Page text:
How to Test Drive and Inspect a Used Car
Testing a used car can be a very stressful and difficult time. For one, you don’t know what underlying problems the car might have, and there’s always that suspicion that the dealer or previous owner might be trying to pull one over on you.
Though an in-depth car buying guide will help you here, we’ve compiled 5 tips on how to test drive a used car. Let’s get to it!
1. Walk Around the Car
It seems obvious, but the first thing to do is take a walk around the perimeter of the vehicle and look for any dents, scratches, or visual problems that the current owner/dealer might not have mentioned beforehand.
Has the car been keyed or bumped into? Do the wheels and tyres appear to be in good condition? Are the wing mirror covers intact? These are minor details, but all of these aesthetic problems can affect the price and driving experience.
2. Check the Electronics Are Working
Before you set off anywhere, make sure you check the electronics of the vehicle extensively. This is crucial because people often overlook the electronics and just assume that they will work – there are often minor problems that you’re not privy to until you buy the used car.
When you turn on the engine, check that all the warning lights display on the dashboard to indicate that they’re working normally. Then, check the controls for the radio, speakers, headlights, fog lights, full beams, indicators, hazards, electronic windows, and anything else you can think of.
3. Adjust the Seat and Driving Position
If you’re unlucky enough to be born outside the “average” body frame, then you’ve got to worry about your driving position.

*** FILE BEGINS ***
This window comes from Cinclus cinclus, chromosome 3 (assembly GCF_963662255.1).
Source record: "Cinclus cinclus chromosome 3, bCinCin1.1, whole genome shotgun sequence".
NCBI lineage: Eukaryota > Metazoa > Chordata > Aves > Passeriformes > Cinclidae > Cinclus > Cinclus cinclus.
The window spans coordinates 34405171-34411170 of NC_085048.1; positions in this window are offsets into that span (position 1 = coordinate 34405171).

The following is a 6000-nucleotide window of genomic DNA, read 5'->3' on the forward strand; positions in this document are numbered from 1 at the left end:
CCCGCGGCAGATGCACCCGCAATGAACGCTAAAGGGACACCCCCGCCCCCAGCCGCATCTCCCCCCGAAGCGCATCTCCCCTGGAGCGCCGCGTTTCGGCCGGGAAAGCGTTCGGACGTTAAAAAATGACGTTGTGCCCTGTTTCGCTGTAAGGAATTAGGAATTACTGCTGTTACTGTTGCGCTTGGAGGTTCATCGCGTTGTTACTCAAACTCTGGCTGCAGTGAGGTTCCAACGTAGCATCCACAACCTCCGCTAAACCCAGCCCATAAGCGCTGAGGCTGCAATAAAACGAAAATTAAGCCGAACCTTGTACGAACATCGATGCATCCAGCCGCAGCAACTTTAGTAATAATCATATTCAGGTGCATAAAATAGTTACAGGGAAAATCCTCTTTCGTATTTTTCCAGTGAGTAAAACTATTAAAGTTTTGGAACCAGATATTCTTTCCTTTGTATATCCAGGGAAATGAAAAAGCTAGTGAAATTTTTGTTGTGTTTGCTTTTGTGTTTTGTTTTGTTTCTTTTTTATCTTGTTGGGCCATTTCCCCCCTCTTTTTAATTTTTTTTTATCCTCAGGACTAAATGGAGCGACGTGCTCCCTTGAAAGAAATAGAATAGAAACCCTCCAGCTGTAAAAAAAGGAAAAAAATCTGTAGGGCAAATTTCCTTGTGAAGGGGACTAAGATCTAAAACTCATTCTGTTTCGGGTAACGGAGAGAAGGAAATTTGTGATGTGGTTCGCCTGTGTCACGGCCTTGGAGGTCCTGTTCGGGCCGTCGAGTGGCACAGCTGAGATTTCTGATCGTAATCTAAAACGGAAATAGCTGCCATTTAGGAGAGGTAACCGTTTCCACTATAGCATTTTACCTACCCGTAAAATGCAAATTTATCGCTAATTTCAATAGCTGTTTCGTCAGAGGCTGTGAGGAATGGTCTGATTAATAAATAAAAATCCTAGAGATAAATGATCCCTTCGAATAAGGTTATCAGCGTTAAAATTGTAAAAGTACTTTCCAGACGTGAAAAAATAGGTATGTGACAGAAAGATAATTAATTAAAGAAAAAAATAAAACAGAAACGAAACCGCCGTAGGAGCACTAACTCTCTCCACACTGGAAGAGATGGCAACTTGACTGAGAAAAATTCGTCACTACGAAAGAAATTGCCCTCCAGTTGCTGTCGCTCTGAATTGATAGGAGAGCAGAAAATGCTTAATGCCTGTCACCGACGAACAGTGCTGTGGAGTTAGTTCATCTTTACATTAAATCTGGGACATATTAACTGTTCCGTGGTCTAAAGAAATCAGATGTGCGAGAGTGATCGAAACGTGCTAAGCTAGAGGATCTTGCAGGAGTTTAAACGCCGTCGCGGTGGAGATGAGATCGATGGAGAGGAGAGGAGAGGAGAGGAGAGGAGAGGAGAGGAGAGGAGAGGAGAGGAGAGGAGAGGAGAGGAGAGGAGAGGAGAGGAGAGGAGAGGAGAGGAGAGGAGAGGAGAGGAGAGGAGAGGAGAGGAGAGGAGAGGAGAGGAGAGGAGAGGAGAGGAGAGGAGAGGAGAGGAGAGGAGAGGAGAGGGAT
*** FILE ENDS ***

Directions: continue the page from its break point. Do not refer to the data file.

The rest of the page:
If you’re tall, make sure that you can move the seat back far enough to get your legs into position comfortably. If you’re short, make sure you can reach the pedals properly from the driver’s seat.
If you’ve got back problems or mobility issues, you might want to check that the seat is comfortable and has the correct lumbar support and ergonomics for you – there’s no point in buying a used car if it’s going to lead to chronic back pain.
Furthermore, you need to check how easy it is for you to access the gear stick, turn the steering wheel, and perform other basic functions while seated. If you’re on the broader or larger side, some seats may be too cramped for you to drive the used car safely and comfortably.
4. Drive in Multiple Gears
The clutch is one of the first things to cause a problem on many used cars, so be sure to put the vehicle through its paces on the road. Use multiple gears (safely) on the roads, testing the clutch and the acceleration of the car in different gears.
Depending on the performance and age of the car, you might have to drive in higher or lower gears than you’re used to with your current vehicle. Make sure you get a feel for the pull of the car in different gears.
5. Use Different Types of Roads
When test driving a used car, be sure to take it on different types of roads.
If you’re in a residential 30mph or 20mph area at first, ask if you can take the vehicle on an A road or motorway so you can get the car up to 60mph or 70mph and see how it performs at higher speeds.
Older used cars often perform poorly on motorways and A roads, so it’s essential to try them out in different driving scenarios and speed limits.
We hope you enjoyed these 5 tips for driving and testing a used car. Good luck with your search!